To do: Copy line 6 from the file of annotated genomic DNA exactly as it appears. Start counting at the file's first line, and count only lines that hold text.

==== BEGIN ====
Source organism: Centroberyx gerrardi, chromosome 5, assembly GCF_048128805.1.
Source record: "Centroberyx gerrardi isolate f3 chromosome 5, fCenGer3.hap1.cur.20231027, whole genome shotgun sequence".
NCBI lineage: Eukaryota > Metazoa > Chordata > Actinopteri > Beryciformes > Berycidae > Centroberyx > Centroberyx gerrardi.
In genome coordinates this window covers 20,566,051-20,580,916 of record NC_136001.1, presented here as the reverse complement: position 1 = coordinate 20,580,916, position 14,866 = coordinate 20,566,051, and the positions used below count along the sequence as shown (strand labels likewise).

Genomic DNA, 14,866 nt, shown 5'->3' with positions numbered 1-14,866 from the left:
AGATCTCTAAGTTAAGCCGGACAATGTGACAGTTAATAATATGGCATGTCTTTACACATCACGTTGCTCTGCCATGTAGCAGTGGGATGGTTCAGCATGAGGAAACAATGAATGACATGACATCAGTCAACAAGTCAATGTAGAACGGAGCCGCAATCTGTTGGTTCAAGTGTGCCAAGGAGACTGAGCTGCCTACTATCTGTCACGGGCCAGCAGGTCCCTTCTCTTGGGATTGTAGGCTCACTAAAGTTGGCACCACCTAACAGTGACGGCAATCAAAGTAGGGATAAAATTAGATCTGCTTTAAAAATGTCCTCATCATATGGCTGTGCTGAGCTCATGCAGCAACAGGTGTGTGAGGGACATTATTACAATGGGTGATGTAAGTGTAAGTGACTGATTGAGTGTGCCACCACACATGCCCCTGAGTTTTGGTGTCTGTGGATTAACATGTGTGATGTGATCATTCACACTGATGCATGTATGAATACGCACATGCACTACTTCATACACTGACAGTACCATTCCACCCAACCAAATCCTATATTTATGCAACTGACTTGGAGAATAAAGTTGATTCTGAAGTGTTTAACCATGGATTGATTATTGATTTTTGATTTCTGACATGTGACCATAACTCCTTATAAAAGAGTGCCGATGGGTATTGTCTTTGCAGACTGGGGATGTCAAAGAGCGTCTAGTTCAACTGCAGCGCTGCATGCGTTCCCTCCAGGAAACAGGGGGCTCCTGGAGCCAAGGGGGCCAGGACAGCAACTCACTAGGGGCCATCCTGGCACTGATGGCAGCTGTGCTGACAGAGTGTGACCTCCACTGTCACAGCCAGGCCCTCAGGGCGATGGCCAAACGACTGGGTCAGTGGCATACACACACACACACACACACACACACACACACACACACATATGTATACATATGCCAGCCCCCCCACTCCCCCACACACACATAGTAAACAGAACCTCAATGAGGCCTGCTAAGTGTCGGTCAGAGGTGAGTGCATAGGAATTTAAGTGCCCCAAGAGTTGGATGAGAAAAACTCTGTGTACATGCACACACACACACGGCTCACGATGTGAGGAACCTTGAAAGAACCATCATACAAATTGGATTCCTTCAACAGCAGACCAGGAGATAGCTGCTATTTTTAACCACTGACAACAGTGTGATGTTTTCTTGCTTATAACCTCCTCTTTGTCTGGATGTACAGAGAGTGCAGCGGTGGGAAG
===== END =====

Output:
AGATCTCTAAGTTAAGCCGGACAATGTGACAGTTAATAATATGGCATGTCTTTACACATCACGTTGCTCTGCCATGTAGCAGTGGGATGGTTCAGCATGAGGAAACAATGAATGACATGACATCAGTCAACAAGTCAATGTAGAACGGAGCCGCAATCTGTTGGTTCAAGTGTGCCAAGGAGACTGAGCTGCCTACTATCTGTCACGGGCCAGCAGGTCCCTTCTCTTGGGATTGTAGGCTCACTAAAGTTGGCACCACCTAACAGTGACGGCAATCAAAGTAGGGATAAAATTAGATCTGCTTTAAAAATGTCCTCATCATATGGCTGTGCTGAGCTCATGCAGCAACAGGTGTGTGAGGGACATTATTACAATGGGTGATGTAAGTGTAAGTGACTGATTGAGTGTGCCACCACACATGCCCCTGAGTTTTGGTGTCTGTGGATTAACATGTGTGATGTGATCATTCACACTGATGCATGTATGAATACGCACATGCACTACTTCATACACTGACAGTACCATTCCACCCAACCAAATCCTATATTTATGCAACTGACTTGGAGAATAAAGTTGATTCTGAAGTGTTTAACCATGGATTGATTATTGATTTTTGATTTCTGACATGTGACCATAACTCCTTATAAAAGAGTGCCGATGGGTATTGTCTTTGCAGACTGGGGATGTCAAAGAGCGTCTAGTTCAACTGCAGCGCTGCATGCGTTCCCTCCAGGAAACAGGGGGCTCCTGGAGCCAAGGGGGCCAGGACAGCAACTCACTAGGGGCCATCCTGGCACTGATGGCAGCTGTGCTGACAGAGTGTGACCTCCACTGTCACAGCCAGGCCCTCAGGGCGATGGCCAAACGACTGGGTCAGTGGCATACACACACACACACACACACACACACACACACACACACATATGTATACATATGCCAGCCCCCCCACTCCCCCACACACACATAGTAAACAGAACCTCAATGAGGCCTGCTAAGTGTCGGTCAGAGGTGAGTGCATAGGAATTTAAGTGCCCCAAGAGTTGGATGAGAAAAACTCTGTGTACATGCACACACACACACGGCTCACGATGTGAGGAACCTTGAAAGAACCATCATACAAATTGGATTCCTTCAACAGCAGACCAGGAGATAGCTGCTATTTTTAACCACTGACAACAGTGTGATGTTTTCTTGCTTATAACCTCCTCTTTGTCTGGATGTACAGAGAGTGCAGCGGTGGGAAG